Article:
According to WalletHub, there are currently 9.5 million Americans unemployed due to the COVID-19 pandemic.
From a country that used to believe in the “American dream,” where people work for what they want, the pandemic proved that this belief is no longer held true for a large number of people that occupy the states.
Many people see that they are able to make more off of unemployment, so they aren’t in a hurry to get back to work.
The statistics prove this statement as true, and that is that 25% to 40% of unemployed workers are making more than those who are working.
“Expanded unemployment benefits were necessary during the height of the COVID-19 pandemic to keep families on their feet in the midst of massive layoffs,” said Jill Gonzales, Wallethub analyst.
Even so, the pandemic has begun to slow down and companies are opening up their doors again, not only for the public but also for those that, excuse the metaphor, “man the ship,” but this need is not being met at the rate the companies need.
“Now is an ideal time to be looking for a job in order to get the best compensation and most benefits possible,” said Gonzales, “companies are desperate to get employees which means job-seekers have a lot of leverage and options.”
It needs to be said that even if the current unemployment benefits pay well, people should be looking at possible long term plans rather than the short term relief they are currently receiving.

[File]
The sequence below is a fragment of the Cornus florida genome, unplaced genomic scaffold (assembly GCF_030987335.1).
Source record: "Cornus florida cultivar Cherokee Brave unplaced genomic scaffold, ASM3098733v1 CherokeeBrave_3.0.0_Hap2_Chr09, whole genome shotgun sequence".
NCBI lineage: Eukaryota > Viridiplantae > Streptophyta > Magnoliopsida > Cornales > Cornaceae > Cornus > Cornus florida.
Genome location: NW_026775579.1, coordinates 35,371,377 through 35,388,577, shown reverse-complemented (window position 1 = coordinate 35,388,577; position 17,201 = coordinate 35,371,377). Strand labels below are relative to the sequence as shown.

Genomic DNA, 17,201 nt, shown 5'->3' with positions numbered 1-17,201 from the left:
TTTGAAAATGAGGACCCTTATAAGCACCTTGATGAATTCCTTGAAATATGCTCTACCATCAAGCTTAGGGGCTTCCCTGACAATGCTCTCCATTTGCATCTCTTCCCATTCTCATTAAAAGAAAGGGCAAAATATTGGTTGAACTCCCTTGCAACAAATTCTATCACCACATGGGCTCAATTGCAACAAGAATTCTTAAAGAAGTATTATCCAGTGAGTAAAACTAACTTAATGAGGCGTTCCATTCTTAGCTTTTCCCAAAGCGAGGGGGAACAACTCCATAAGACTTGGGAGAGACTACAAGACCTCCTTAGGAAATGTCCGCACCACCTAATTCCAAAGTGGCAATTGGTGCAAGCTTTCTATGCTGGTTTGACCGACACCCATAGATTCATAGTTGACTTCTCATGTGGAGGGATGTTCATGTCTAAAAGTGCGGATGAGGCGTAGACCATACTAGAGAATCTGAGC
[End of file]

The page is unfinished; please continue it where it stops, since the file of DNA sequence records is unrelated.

“Now that COVID-19 cases have dropped dramatically and the country has largely reopened, it’s time for the free market to function again,” said Gonzales.
Republican dominated states, red, are getting back to work at a greater rate than the democratic dominated states, which are the blue states.
This is shown on Wallethub, where blue states are ranked #29 while red states are ranked #23; The lower the ranking, the greater the recovery is.
California is ranked #46 out of 51 states, and as of July 19th, “California had 67,418 new unemployment cases,” said Gonzales.
The good news is that each state’s current unemployment rates are less than those released this time last year.
According to Wallethub, the U.S. unemployment rate sits at 5.9%, which is still high but is much lower than the nearly historic high of 14.8% in April 2020.
This drop in unemployment rates is a result from both vaccinations and states loosening restrictions.